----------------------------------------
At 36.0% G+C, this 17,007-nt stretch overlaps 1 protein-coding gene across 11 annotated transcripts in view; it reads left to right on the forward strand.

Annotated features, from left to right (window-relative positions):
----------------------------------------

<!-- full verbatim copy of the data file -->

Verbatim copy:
At 36.0% G+C, this 17,007-nt stretch overlaps 1 protein-coding gene across 11 annotated transcripts in view; it reads left to right on the forward strand.

Annotated features, from left to right (window-relative positions):